Marie Laws ~ Tlingit

Published on January 28, 2014 by Amy

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By Marie Laws
By Marie Laws

Marie Laws is Tlingit, Raven from the T’akdeintaan clan. Her Tlingit name is L’Daanaat. Marie has had formal art training in painting, sculpture, clay, stone, weaving and wood carving. She has demonstrated and interpreted Northwest Coast art forms at the Southeast Alaska Indian Cultural Center where she was involved in the design and weaving of two ceremonial robes.

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Recently Marie was an instructor in the Alaska State Council on the Arts Master/Apprentice Program. Marie has attended symposiums and workshops in New Zealand and throughout the Pacific Northwest. Her works in weaving, carving and paper-making have been exhibited in New Zealand as wellas in many venues throughout the U.S. and Alaska.

“Art in many forms has been a lifelong pursuit of mine,” wrote Marie Laws. “Beginning as a child, I was inspired by my mother, who worked in many disciplines.

“I was part owner of a gallery in Anchorage — the Rogue’s Gallery in the 1960s. In those days, I painted in oil. Also in the 1960s I began sculpting in clay and stone. In the late 1970s, we moved to Sitka, where I returned to some of the art inspired by my culture, such as weaving, carving and bentwood boxes. Some interesting opportunities for travel have grown from my art involvement. My daughter Teri and granddaughter Erin and I were invited to lecture and demonstrate at the New York Museum of Natural History and Art, the Peabody Museum at Yale and Humboldt State University in Arcata, California.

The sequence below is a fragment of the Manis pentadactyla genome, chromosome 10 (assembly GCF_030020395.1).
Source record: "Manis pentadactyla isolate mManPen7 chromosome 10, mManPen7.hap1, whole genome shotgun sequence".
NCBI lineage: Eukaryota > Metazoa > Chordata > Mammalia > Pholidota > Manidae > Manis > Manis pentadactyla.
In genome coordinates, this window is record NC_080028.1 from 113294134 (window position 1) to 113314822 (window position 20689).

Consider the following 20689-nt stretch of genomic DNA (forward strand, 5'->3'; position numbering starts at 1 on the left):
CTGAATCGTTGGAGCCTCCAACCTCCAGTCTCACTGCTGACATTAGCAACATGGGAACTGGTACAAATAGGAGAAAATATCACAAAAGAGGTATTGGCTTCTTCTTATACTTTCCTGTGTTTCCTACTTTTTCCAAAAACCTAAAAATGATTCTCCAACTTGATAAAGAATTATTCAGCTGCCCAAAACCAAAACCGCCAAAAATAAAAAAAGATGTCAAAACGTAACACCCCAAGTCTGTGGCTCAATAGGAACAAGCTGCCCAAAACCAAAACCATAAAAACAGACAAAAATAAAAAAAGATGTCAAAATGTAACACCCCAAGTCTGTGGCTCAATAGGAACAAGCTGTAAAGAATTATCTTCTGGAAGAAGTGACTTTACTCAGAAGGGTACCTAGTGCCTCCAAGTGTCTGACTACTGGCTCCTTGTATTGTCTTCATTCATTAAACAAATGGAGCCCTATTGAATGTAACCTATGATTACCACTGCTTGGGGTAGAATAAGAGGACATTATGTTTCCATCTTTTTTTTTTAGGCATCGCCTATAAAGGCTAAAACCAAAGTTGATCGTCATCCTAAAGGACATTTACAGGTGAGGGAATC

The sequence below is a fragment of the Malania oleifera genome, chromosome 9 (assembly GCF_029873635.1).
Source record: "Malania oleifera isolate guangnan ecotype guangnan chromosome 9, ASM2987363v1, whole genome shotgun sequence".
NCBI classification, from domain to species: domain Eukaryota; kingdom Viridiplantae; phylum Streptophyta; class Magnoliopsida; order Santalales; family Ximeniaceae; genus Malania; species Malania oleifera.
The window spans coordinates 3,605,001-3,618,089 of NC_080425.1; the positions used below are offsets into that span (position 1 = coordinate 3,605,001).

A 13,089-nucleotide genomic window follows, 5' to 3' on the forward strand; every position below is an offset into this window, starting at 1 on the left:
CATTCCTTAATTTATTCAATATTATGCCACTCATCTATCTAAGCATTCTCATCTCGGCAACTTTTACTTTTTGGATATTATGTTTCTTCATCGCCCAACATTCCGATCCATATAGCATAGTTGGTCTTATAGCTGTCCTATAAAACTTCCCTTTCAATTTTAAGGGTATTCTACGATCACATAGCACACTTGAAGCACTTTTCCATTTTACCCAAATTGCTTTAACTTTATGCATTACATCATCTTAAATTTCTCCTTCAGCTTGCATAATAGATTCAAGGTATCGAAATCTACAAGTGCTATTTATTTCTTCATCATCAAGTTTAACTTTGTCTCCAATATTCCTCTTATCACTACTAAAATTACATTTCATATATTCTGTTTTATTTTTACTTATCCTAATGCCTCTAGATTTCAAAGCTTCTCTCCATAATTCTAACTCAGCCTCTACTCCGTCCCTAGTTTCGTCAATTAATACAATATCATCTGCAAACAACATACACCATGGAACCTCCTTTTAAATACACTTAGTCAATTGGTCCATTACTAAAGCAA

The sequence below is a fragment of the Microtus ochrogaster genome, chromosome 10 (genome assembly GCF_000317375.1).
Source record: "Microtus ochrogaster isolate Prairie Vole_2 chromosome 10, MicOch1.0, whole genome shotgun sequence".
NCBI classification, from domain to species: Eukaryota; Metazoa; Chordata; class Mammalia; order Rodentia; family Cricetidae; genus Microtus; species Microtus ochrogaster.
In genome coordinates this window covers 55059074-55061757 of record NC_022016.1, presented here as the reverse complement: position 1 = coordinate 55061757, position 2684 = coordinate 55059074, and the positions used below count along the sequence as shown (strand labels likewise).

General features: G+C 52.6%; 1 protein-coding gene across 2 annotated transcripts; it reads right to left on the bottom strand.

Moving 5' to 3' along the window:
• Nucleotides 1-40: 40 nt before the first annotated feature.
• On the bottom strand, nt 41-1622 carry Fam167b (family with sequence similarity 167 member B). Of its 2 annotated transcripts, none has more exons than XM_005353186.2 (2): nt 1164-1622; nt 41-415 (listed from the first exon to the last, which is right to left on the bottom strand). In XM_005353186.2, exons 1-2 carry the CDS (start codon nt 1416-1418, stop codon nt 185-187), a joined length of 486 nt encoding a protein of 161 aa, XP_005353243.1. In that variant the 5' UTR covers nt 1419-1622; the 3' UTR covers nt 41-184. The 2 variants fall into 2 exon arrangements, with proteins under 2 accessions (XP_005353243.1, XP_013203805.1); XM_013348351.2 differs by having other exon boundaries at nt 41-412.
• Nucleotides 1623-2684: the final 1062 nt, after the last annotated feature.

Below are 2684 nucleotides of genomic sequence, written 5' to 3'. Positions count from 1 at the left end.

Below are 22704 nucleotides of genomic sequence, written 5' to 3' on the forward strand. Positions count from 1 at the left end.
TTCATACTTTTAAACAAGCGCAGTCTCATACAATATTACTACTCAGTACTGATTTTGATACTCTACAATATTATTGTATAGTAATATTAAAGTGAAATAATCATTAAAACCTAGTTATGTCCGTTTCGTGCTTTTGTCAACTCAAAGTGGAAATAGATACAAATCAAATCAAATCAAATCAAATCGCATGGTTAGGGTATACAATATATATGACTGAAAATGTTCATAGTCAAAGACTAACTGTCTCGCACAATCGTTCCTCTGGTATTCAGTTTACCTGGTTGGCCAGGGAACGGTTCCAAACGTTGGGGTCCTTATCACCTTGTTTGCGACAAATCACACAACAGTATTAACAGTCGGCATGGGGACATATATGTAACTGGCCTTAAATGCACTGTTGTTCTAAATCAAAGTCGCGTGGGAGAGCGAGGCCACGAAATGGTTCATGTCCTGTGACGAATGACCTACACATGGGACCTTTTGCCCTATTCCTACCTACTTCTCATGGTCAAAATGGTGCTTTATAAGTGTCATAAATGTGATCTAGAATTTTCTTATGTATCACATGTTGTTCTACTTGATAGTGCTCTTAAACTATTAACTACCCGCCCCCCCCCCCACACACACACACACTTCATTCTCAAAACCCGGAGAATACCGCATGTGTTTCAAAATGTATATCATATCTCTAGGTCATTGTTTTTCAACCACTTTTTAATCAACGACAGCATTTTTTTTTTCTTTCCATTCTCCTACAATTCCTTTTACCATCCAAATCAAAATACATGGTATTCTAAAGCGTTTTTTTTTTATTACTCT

“I went to the Peabody Essex Museum in Salem, Mass., as a consultant for the Heritage Center in Anchorage. And I was invited twice to take part in art symposiums in New Zealand, once in 1993 as a weaver with indigenous weavers from around the Pacific Rim, and then in 1995 as a carver.

Source: alaskanativeartists

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Did You Know?

Freeze dried food is a Native Invention. The Inca of Peru used to preserve potatoes using a freeze-dry process. They would put them on mountain terraces, and the solar radiation and extremely cold temperatures created a freeze-dried product that lasted indefinitely.

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